Days of continuous torrential rainfall have led to severe flooding in southern and eastern China. At least 186 people are reported to have been killed, with another 45 still missing. The extreme conditions have been blamed on an unusually powerful weather phenomenon known as a super El Nino.

Storms created havoc across a huge area of the country, with flooding and landslides reported in the provinces of Hubei, Anhui, Jiangsu, Hunan, Jiangxi, Guizhou and Guangxi Zhuang Autonomous Region. Thousands of homes have collapsed and around 1.5 million people have been evacuated. At least 27 people have been killed in Hubei province, and another 18 lost their lives in Anhui province. The bodies of 23 people were found after a landslide buried a village in the mountainous Guizhou province.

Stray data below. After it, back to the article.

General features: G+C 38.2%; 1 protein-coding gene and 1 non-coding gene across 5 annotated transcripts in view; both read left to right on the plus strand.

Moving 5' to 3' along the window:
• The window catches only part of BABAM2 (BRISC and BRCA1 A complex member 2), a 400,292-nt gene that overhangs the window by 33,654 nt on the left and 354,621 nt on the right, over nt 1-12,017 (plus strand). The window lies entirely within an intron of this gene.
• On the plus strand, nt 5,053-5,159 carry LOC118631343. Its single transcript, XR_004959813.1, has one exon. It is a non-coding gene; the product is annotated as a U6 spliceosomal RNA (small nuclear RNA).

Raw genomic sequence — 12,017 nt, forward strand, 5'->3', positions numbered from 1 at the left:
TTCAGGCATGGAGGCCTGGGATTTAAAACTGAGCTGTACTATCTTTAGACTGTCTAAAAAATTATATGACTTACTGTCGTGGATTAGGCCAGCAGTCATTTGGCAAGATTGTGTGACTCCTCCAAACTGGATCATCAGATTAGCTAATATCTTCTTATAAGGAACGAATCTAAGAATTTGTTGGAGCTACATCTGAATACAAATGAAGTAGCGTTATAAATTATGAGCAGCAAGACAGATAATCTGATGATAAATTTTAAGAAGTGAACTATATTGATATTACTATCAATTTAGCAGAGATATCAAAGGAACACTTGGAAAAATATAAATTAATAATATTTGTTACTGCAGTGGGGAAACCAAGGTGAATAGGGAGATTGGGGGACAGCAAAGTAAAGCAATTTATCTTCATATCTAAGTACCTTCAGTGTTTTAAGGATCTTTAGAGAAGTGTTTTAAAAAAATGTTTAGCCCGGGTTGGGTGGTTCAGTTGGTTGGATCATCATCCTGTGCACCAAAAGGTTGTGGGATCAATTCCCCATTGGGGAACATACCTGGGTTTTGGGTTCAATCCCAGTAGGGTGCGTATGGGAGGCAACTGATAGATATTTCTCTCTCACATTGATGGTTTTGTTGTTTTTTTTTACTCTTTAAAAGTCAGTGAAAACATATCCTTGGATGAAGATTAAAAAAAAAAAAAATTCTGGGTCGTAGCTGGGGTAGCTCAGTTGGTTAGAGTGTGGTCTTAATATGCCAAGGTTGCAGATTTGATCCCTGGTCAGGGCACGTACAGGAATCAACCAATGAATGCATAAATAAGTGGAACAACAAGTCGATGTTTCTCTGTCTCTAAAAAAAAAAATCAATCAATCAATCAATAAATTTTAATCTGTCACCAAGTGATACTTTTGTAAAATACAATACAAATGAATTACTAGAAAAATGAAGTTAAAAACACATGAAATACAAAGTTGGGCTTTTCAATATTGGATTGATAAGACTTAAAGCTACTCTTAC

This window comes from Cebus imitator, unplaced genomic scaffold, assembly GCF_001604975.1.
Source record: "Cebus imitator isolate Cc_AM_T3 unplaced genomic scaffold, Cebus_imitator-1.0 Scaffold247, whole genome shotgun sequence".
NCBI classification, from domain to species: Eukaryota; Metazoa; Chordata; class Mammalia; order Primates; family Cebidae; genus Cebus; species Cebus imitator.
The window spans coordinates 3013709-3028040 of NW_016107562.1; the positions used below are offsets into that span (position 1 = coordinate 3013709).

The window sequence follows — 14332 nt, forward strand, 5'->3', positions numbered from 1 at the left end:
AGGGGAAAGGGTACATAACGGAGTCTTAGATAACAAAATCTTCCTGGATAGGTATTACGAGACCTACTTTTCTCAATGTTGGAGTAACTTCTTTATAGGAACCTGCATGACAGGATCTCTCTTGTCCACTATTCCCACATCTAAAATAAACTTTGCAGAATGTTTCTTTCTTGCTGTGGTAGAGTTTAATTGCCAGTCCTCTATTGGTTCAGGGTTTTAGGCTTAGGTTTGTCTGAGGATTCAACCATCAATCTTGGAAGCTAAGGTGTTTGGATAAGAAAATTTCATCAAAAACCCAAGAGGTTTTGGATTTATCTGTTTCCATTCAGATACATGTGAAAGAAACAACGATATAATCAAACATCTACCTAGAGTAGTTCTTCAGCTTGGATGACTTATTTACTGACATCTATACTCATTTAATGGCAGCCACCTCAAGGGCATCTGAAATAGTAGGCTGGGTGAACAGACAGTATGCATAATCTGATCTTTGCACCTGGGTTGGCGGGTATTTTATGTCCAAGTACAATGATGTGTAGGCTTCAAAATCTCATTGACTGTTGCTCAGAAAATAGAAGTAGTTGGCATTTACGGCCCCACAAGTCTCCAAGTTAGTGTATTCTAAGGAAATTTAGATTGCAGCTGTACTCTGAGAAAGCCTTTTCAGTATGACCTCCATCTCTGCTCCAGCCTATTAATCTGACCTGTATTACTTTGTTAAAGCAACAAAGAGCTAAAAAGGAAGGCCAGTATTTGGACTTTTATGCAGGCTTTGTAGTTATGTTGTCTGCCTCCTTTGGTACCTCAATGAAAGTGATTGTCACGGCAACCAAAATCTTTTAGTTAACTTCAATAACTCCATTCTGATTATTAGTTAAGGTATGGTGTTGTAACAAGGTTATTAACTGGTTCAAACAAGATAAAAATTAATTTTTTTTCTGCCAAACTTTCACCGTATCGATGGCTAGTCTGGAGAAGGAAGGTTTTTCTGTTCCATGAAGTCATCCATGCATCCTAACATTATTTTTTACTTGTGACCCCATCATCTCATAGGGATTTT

Rainstorms hit southern China every year during the summer monsoons, but this rainy season has been particularly wet. That's because this year's El Nino was so much stronger than normal that it was nicknamed Godzilla by Nasa. El Nino is the natural warming of parts of the Pacific Ocean that changes weather worldwide. This year's higher ocean temperatures are believed to have triggered droughts in parts of Africa and India. It is also thought to have played a role in a record Pacific hurricane season.

A similarly strong El Nino effect was linked to China's worst floods in recent history. Some 4,150 people died in 1998, most along the Yangtze. Flood control measures along China's longest river have since been reinforced, but experts say this time severe floods are likely to hit the Yangtze's tributaries.